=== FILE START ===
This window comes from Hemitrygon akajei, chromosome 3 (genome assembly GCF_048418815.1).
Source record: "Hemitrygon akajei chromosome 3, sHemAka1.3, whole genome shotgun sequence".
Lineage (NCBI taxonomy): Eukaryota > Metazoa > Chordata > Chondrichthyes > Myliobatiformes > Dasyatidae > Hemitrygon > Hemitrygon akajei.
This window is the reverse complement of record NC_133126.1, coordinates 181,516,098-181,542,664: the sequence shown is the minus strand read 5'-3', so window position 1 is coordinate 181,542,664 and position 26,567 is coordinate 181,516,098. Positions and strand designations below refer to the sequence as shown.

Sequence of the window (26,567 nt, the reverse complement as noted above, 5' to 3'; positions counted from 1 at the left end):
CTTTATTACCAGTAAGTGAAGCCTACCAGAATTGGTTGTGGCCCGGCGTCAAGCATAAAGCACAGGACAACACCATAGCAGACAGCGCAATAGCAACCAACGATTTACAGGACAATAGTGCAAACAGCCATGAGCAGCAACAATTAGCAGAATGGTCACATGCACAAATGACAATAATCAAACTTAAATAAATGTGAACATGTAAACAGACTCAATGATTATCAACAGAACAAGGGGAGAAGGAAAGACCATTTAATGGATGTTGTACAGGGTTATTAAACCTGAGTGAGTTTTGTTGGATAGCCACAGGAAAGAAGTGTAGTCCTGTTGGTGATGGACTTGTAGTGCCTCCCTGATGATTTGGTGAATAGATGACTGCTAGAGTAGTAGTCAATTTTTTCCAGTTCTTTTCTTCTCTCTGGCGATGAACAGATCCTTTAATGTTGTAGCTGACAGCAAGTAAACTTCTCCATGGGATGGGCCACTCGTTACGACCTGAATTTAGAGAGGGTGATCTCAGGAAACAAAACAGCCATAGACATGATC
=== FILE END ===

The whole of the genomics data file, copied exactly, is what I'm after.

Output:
This window comes from Hemitrygon akajei, chromosome 3 (genome assembly GCF_048418815.1).
Source record: "Hemitrygon akajei chromosome 3, sHemAka1.3, whole genome shotgun sequence".
Lineage (NCBI taxonomy): Eukaryota > Metazoa > Chordata > Chondrichthyes > Myliobatiformes > Dasyatidae > Hemitrygon > Hemitrygon akajei.
This window is the reverse complement of record NC_133126.1, coordinates 181,516,098-181,542,664: the sequence shown is the minus strand read 5'-3', so window position 1 is coordinate 181,542,664 and position 26,567 is coordinate 181,516,098. Positions and strand designations below refer to the sequence as shown.

Sequence of the window (26,567 nt, the reverse complement as noted above, 5' to 3'; positions counted from 1 at the left end):
CTTTATTACCAGTAAGTGAAGCCTACCAGAATTGGTTGTGGCCCGGCGTCAAGCATAAAGCACAGGACAACACCATAGCAGACAGCGCAATAGCAACCAACGATTTACAGGACAATAGTGCAAACAGCCATGAGCAGCAACAATTAGCAGAATGGTCACATGCACAAATGACAATAATCAAACTTAAATAAATGTGAACATGTAAACAGACTCAATGATTATCAACAGAACAAGGGGAGAAGGAAAGACCATTTAATGGATGTTGTACAGGGTTATTAAACCTGAGTGAGTTTTGTTGGATAGCCACAGGAAAGAAGTGTAGTCCTGTTGGTGATGGACTTGTAGTGCCTCCCTGATGATTTGGTGAATAGATGACTGCTAGAGTAGTAGTCAATTTTTTCCAGTTCTTTTCTTCTCTCTGGCGATGAACAGATCCTTTAATGTTGTAGCTGACAGCAAGTAAACTTCTCCATGGGATGGGCCACTCGTTACGACCTGAATTTAGAGAGGGTGATCTCAGGAAACAAAACAGCCATAGACATGATC